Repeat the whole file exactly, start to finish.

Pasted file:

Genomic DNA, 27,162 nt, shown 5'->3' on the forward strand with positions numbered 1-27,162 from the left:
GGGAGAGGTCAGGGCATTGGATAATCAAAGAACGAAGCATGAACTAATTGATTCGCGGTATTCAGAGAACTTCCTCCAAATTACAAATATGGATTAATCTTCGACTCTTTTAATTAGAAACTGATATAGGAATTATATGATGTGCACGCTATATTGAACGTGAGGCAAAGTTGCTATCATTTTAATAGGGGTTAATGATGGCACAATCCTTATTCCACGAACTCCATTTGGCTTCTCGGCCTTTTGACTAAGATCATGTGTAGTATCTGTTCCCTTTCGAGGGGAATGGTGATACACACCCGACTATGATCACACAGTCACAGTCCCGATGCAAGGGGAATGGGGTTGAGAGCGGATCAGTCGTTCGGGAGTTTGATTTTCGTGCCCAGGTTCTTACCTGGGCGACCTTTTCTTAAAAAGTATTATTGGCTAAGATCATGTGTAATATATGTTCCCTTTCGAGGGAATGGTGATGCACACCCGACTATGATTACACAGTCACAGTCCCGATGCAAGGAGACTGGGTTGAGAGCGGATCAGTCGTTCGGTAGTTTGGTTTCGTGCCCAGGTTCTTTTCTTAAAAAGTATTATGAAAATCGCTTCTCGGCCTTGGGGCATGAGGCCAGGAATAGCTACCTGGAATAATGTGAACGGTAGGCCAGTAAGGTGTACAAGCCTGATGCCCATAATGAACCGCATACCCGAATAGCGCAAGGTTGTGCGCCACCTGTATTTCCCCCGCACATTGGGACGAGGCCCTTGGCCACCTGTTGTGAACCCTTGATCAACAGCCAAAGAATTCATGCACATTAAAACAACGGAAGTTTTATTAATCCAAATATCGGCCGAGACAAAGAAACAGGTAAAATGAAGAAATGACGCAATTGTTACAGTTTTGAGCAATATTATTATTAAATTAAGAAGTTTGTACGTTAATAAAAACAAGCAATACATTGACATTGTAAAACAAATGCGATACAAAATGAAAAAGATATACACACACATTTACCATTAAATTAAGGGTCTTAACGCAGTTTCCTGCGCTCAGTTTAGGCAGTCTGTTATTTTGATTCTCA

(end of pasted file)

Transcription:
Genomic DNA, 27,162 nt, shown 5'->3' on the forward strand with positions numbered 1-27,162 from the left:
GGGAGAGGTCAGGGCATTGGATAATCAAAGAACGAAGCATGAACTAATTGATTCGCGGTATTCAGAGAACTTCCTCCAAATTACAAATATGGATTAATCTTCGACTCTTTTAATTAGAAACTGATATAGGAATTATATGATGTGCACGCTATATTGAACGTGAGGCAAAGTTGCTATCATTTTAATAGGGGTTAATGATGGCACAATCCTTATTCCACGAACTCCATTTGGCTTCTCGGCCTTTTGACTAAGATCATGTGTAGTATCTGTTCCCTTTCGAGGGGAATGGTGATACACACCCGACTATGATCACACAGTCACAGTCCCGATGCAAGGGGAATGGGGTTGAGAGCGGATCAGTCGTTCGGGAGTTTGATTTTCGTGCCCAGGTTCTTACCTGGGCGACCTTTTCTTAAAAAGTATTATTGGCTAAGATCATGTGTAATATATGTTCCCTTTCGAGGGAATGGTGATGCACACCCGACTATGATTACACAGTCACAGTCCCGATGCAAGGAGACTGGGTTGAGAGCGGATCAGTCGTTCGGTAGTTTGGTTTCGTGCCCAGGTTCTTTTCTTAAAAAGTATTATGAAAATCGCTTCTCGGCCTTGGGGCATGAGGCCAGGAATAGCTACCTGGAATAATGTGAACGGTAGGCCAGTAAGGTGTACAAGCCTGATGCCCATAATGAACCGCATACCCGAATAGCGCAAGGTTGTGCGCCACCTGTATTTCCCCCGCACATTGGGACGAGGCCCTTGGCCACCTGTTGTGAACCCTTGATCAACAGCCAAAGAATTCATGCACATTAAAACAACGGAAGTTTTATTAATCCAAATATCGGCCGAGACAAAGAAACAGGTAAAATGAAGAAATGACGCAATTGTTACAGTTTTGAGCAATATTATTATTAAATTAAGAAGTTTGTACGTTAATAAAAACAAGCAATACATTGACATTGTAAAACAAATGCGATACAAAATGAAAAAGATATACACACACATTTACCATTAAATTAAGGGTCTTAACGCAGTTTCCTGCGCTCAGTTTAGGCAGTCTGTTATTTTGATTCTCA